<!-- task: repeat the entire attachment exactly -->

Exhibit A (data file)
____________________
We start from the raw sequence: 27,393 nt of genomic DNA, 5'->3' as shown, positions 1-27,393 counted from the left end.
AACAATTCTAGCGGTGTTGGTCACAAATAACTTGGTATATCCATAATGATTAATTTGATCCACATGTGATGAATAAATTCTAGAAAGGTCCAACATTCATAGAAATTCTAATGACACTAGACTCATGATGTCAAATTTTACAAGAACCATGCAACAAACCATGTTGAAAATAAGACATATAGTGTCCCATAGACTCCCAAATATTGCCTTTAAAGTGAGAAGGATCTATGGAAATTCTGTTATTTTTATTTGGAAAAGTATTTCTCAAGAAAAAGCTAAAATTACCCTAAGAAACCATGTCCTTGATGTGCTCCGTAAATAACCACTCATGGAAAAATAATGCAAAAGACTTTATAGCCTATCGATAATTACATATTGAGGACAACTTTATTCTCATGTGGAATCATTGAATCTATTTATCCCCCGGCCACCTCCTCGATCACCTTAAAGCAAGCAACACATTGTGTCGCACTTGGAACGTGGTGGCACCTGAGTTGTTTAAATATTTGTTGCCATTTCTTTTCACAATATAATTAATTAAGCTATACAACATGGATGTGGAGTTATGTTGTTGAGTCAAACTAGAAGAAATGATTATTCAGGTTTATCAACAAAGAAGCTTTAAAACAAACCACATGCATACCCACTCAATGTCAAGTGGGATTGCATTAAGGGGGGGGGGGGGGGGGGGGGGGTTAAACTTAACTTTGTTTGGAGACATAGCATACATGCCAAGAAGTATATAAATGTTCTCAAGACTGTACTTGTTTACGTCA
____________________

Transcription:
We start from the raw sequence: 27,393 nt of genomic DNA, 5'->3' as shown, positions 1-27,393 counted from the left end.
AACAATTCTAGCGGTGTTGGTCACAAATAACTTGGTATATCCATAATGATTAATTTGATCCACATGTGATGAATAAATTCTAGAAAGGTCCAACATTCATAGAAATTCTAATGACACTAGACTCATGATGTCAAATTTTACAAGAACCATGCAACAAACCATGTTGAAAATAAGACATATAGTGTCCCATAGACTCCCAAATATTGCCTTTAAAGTGAGAAGGATCTATGGAAATTCTGTTATTTTTATTTGGAAAAGTATTTCTCAAGAAAAAGCTAAAATTACCCTAAGAAACCATGTCCTTGATGTGCTCCGTAAATAACCACTCATGGAAAAATAATGCAAAAGACTTTATAGCCTATCGATAATTACATATTGAGGACAACTTTATTCTCATGTGGAATCATTGAATCTATTTATCCCCCGGCCACCTCCTCGATCACCTTAAAGCAAGCAACACATTGTGTCGCACTTGGAACGTGGTGGCACCTGAGTTGTTTAAATATTTGTTGCCATTTCTTTTCACAATATAATTAATTAAGCTATACAACATGGATGTGGAGTTATGTTGTTGAGTCAAACTAGAAGAAATGATTATTCAGGTTTATCAACAAAGAAGCTTTAAAACAAACCACATGCATACCCACTCAATGTCAAGTGGGATTGCATTAAGGGGGGGGGGGGGGGGGGGGGGGTTAAACTTAACTTTGTTTGGAGACATAGCATACATGCCAAGAAGTATATAAATGTTCTCAAGACTGTACTTGTTTACGTCA